What We Talk About When We Talk About Talking With Animals (or, I wrote something for 'The Wagazine')
Around four years ago, maybe even longer, I was misquoted in the pages of The Wagazine in a story about companion rabbits. An acquaintance of mine had mentioned to me the publication was looking to interview folks who lived with rabbits, so I reached out and was put in touch with the gal writing the piece. The interview was conducted over email, and it wasn't so much an interview as it was me sending this woman more information than she needed. Only a little bit of what I gave her ended up in the piece, and two details were incorrect.
At the time, I was a little like, "Hey. What the hell?" but after working for a newspaper for two years, I understand how removing a quote from context, or misquoting, or botching details, can happen.
At the time I was interviewed, I had explained to the editor of The Wagazine that I was a fledgling writer, and interested in contributing, though nothing came of it then, and when I worked for the paper, I found out pretty quickly that it would be tough to make time for additional writing.
Late last year, I reached out again, and was provided with a list of possible story ideas for some of the 2018 issues. And because I had already had minor experiences speaking with an animal communicator, I signed up for this piece, to run in the summer issue.
I was originally told, like, 600 to 800 words, and I kind of laughed and wondered if the editor of the magazine had looked into any of my work before. I told her I could do 800 to 1,000, and then I wound up going over in what I submitted.
You can read the print version here, or continue below for the unedited version. Thanks again to Ellie Starks and The Wagazine for the opportunity.
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My companion rabbit is not particularly fond of what we commonly refer to as “cooking sounds.”
My wife and I aren’t sure why this is, and for the past six years, we’ve been assuring our rabbit, Annabell, that she isn’t in danger—I mean, she doesn’t even venture out into the kitchen. But from the safety of the living room, if she hears the pre-heated oven beep or the heating element click when the temperature fluctuates; if she hears vegetables sizzling in a pan (even if it’s covered with a lid); and sometimes if someone is chopping an onion a little too loudly, she becomes terribly frightened—so much so that while she’s hiding from these sounds, I worry she’s going to call Homeland Security and report us as being “domestic terrorists.”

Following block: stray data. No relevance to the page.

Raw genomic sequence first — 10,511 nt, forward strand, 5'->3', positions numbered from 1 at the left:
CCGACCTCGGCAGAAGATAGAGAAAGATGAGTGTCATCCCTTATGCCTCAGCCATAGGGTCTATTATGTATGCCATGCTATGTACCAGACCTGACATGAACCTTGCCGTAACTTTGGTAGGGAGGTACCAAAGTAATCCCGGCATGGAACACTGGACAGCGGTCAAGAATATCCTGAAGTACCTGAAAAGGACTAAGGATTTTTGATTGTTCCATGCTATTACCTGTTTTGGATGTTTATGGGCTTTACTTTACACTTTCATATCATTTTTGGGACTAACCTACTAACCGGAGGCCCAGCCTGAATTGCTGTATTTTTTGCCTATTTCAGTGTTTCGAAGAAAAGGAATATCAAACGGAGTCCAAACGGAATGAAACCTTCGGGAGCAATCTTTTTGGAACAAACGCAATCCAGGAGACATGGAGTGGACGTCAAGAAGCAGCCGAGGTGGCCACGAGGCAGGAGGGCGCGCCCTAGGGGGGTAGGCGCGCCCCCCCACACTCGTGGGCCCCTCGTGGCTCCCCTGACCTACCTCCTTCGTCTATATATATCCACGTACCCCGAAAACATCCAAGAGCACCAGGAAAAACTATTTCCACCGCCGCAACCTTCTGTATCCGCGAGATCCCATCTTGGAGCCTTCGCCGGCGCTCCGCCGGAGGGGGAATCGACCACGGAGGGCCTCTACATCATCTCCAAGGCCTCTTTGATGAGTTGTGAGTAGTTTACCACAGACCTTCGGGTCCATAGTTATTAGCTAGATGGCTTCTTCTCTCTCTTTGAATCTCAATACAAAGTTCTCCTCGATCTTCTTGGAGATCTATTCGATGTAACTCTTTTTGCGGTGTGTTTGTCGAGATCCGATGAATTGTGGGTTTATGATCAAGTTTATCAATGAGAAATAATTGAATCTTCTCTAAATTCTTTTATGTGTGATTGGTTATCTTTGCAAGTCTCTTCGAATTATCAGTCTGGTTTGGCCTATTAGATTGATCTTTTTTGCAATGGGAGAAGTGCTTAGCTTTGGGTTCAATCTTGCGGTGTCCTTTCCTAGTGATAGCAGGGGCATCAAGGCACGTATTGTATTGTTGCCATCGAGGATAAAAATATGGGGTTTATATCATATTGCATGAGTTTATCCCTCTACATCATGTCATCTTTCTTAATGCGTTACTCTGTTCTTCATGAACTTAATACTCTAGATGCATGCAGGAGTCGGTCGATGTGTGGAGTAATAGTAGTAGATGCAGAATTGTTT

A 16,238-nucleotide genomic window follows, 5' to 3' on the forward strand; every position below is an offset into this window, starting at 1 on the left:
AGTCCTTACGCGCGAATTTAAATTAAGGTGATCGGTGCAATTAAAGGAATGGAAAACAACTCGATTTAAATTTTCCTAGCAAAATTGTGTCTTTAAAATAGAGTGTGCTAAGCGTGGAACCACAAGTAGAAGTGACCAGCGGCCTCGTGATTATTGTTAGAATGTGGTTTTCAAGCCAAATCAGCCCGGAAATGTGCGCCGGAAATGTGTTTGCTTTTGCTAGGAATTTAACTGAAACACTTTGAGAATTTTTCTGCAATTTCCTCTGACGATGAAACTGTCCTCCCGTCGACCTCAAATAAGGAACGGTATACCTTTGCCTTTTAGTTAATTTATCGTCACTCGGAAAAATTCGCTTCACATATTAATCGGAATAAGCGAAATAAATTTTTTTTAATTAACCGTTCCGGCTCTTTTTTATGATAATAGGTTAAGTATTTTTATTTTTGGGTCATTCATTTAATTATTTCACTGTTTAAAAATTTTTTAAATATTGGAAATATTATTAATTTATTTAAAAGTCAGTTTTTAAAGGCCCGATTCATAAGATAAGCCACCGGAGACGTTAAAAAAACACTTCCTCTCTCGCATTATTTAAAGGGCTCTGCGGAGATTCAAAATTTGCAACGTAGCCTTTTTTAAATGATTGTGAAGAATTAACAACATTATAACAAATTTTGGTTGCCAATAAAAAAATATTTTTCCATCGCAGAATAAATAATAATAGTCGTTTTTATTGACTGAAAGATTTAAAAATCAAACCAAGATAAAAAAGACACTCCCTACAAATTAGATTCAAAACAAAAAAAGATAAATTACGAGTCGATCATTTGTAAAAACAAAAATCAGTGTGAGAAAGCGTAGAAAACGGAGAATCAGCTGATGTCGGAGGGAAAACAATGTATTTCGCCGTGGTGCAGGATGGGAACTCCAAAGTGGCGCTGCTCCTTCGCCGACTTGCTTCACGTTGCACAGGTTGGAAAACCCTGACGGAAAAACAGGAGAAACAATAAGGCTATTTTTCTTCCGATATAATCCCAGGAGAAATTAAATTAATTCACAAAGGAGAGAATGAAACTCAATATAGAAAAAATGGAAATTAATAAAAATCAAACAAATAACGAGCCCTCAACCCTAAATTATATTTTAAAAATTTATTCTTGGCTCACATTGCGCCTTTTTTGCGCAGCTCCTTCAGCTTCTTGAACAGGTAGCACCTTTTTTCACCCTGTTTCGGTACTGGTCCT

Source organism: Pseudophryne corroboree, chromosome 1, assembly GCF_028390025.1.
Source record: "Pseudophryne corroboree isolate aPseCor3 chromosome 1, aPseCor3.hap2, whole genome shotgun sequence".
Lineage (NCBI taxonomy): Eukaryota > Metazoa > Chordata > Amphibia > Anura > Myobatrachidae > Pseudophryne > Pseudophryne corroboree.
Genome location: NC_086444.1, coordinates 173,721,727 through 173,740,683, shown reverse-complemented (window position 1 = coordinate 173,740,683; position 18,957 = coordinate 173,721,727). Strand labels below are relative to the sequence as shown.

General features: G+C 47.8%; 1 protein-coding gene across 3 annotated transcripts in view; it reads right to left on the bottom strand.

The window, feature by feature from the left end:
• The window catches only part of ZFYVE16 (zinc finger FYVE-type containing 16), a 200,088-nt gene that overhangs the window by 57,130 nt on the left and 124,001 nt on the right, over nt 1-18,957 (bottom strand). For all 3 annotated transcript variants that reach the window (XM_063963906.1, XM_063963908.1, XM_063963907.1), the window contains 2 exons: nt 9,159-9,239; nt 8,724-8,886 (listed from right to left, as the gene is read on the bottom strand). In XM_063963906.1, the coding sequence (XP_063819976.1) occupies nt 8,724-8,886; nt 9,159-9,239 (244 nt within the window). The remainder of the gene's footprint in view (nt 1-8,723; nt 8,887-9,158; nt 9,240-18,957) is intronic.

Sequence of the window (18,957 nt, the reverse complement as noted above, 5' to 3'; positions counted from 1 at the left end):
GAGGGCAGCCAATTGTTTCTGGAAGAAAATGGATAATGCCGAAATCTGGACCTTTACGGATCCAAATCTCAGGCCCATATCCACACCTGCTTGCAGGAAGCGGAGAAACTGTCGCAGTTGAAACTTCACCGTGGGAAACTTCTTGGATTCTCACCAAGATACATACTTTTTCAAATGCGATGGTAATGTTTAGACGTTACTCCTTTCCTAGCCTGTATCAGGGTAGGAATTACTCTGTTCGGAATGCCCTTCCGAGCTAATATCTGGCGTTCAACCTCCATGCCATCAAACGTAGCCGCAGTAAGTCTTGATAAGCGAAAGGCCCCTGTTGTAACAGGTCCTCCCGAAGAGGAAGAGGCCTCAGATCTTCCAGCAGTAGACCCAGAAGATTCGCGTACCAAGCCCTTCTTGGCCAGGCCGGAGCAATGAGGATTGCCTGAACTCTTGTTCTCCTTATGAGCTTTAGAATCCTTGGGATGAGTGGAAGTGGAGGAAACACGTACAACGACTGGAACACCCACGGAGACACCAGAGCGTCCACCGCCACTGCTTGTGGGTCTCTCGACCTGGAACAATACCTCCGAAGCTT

If you’ve lived with a companion animal for a long enough period of time, you more than likely have developed a rapport with them. They understand when it’s time to go for a walk, time for a treat, or time to turn in for the night; you try your hardest to understand why they’re upset, your intuition kicks in if they aren’t feeling well, and you can’t help but smile when you see them excited about something.
What happens when your companion animal is telling you something that you are having a hard time understanding?
The concept of “animal communication” is exactly what it sounds like, and Kathy Van Guilder, Dawn Huebner, and Erica Pointer Kobett are among those working around the Twin Cities area as Animal Communicators.
All three women say they’ve been aware of their deeper connection with animals since they were young. “My first communication experience was with a bird in my backyard who was watching me dig up worms,” Huebner recalled. “I was so excited, I ran into the house to tell my mom all about it, and she lovingly responded, ‘We don’t talk about those things.’”
Huebner said she remained quiet about her experiences, thinking it was something everyone could do, but simply didn’t discuss.
Van Guilder had a similar childhood experience, coming from a family she described as not being open to anything that was “beyond the physical.” “It was not acceptable to be sensitive to an animal’s feelings and thoughts,” she said.
Those early instances eventually led to lengthy careers in this field—Pointer Kobett has been a professional communicator for six years, Huebner 12 years, and Van Guilder for over 15—however, each took a different path to arrive to this point.